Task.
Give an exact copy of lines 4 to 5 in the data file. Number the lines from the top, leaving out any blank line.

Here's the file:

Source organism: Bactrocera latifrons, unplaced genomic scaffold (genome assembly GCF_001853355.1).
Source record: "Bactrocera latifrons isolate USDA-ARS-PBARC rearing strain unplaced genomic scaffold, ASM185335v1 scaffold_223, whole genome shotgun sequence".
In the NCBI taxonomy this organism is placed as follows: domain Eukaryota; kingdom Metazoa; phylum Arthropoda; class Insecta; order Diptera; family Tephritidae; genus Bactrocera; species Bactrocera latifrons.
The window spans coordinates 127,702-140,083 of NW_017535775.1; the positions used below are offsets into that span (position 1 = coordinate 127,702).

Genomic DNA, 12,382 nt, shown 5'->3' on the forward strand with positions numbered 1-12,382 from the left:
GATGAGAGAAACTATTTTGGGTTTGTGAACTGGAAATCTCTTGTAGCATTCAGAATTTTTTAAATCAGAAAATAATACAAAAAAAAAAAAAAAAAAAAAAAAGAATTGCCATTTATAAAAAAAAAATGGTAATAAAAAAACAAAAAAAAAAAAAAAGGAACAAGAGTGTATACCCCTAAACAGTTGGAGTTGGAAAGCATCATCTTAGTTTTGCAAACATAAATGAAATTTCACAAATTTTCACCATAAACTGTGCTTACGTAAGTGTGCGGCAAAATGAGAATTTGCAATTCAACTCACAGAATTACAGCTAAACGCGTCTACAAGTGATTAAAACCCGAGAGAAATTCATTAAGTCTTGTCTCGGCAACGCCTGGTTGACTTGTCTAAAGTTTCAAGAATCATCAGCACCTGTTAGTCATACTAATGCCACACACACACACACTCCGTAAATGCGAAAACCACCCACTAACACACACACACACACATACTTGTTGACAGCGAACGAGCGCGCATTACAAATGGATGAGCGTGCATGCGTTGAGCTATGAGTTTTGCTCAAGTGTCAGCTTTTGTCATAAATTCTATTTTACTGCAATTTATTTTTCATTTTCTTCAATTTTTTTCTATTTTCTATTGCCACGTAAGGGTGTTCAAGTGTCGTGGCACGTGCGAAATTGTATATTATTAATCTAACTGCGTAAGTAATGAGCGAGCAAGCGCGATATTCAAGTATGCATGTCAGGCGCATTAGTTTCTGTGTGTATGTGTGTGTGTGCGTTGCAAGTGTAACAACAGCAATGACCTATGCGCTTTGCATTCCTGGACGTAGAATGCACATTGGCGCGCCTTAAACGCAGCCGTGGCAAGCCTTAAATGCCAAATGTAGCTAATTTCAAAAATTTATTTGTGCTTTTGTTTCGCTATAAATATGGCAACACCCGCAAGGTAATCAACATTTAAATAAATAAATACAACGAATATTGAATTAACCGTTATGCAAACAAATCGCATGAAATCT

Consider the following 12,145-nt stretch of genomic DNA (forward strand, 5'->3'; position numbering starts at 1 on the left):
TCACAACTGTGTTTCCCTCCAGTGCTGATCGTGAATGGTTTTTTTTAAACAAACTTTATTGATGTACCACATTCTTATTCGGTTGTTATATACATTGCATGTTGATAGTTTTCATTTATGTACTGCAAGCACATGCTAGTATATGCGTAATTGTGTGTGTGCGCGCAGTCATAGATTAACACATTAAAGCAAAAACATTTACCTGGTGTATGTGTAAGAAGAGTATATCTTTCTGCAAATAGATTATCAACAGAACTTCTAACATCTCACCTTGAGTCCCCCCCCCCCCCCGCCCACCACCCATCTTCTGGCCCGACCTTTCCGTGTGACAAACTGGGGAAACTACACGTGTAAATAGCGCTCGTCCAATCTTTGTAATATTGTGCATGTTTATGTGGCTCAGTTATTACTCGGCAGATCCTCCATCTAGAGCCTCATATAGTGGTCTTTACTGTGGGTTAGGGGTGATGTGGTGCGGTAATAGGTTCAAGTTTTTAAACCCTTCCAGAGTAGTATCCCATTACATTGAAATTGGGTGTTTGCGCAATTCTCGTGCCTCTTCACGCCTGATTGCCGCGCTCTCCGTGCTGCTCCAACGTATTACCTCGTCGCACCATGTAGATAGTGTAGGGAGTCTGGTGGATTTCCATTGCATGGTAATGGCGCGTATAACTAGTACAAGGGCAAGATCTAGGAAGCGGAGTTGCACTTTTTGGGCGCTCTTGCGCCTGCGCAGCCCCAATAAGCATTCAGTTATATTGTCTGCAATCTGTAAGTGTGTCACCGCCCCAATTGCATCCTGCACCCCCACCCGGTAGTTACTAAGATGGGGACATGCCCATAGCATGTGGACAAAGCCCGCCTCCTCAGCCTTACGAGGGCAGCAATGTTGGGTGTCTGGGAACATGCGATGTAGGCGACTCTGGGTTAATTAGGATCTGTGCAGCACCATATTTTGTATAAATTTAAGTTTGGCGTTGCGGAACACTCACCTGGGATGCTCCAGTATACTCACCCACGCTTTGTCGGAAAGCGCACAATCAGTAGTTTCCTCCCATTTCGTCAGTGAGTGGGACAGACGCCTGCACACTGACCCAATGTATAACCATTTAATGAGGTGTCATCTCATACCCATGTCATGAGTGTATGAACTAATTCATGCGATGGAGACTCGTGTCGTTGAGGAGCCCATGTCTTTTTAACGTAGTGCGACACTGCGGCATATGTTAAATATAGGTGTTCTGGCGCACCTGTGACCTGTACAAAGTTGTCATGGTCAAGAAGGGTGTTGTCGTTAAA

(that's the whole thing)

The window spans coordinates 127,702-140,083 of NW_017535775.1; the positions used below are offsets into that span (position 1 = coordinate 127,702).

Genomic DNA, 12,382 nt, shown 5'->3' on the forward strand with positions numbered 1-12,382 from the left: